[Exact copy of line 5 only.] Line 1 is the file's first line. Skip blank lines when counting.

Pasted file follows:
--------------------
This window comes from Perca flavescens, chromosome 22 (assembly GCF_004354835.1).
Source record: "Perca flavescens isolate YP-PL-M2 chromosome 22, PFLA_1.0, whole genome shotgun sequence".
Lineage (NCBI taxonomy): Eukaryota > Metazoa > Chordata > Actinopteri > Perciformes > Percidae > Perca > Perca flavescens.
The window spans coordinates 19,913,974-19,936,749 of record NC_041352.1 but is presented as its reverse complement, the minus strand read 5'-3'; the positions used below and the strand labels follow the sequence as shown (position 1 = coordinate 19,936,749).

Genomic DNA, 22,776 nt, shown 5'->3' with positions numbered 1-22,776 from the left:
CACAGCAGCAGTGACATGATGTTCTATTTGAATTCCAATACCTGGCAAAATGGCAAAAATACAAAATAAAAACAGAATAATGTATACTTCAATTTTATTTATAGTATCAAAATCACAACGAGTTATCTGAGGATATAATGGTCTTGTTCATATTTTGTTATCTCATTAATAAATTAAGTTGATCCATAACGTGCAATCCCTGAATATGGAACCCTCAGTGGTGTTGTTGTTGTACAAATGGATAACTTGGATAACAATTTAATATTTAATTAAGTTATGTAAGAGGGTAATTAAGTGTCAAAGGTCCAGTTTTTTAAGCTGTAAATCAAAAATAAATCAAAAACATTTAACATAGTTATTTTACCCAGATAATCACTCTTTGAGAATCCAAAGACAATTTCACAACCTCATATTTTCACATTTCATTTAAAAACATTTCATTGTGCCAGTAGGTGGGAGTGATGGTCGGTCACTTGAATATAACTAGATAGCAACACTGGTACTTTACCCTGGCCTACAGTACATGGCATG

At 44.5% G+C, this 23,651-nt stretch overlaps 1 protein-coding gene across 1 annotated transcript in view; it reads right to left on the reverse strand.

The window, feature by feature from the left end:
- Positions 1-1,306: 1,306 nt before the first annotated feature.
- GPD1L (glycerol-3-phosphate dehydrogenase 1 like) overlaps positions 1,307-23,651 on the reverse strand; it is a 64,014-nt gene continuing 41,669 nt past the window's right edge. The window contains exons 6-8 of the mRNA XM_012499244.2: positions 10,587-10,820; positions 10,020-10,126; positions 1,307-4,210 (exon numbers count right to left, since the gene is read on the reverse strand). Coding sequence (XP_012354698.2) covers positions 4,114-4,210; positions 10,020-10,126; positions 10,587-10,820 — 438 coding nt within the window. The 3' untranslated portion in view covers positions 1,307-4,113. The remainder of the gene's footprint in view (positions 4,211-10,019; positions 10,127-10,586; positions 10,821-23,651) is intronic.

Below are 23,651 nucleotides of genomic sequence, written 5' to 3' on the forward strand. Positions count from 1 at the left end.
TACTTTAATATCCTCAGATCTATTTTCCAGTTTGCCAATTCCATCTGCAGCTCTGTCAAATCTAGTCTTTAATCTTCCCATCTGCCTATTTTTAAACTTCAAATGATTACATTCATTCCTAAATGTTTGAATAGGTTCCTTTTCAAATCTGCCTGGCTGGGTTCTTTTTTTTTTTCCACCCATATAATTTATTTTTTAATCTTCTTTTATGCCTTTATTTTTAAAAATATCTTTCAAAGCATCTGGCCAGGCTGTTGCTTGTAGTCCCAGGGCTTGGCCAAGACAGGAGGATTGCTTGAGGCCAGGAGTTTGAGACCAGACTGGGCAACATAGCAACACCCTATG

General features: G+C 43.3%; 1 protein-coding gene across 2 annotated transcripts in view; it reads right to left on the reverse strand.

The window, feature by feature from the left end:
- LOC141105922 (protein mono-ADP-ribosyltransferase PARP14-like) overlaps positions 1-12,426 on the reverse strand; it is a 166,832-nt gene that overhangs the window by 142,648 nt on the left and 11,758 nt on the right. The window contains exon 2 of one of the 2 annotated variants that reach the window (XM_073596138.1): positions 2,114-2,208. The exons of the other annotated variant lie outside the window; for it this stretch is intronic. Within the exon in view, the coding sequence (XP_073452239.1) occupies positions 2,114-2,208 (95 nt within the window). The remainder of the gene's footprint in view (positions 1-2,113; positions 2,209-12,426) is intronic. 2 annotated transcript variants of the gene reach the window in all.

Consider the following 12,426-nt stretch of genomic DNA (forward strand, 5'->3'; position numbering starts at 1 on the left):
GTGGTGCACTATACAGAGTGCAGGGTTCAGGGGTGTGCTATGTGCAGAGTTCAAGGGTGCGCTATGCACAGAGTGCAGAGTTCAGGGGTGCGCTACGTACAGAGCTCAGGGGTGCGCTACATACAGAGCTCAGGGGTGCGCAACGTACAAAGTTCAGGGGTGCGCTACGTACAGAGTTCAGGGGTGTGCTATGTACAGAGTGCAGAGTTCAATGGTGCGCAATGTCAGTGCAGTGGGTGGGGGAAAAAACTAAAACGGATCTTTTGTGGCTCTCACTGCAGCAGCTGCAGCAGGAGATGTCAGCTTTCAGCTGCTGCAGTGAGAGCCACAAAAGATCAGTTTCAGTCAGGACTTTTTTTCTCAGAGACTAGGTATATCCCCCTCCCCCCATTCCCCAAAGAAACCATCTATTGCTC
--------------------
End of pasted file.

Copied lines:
Genomic DNA, 22,776 nt, shown 5'->3' with positions numbered 1-22,776 from the left: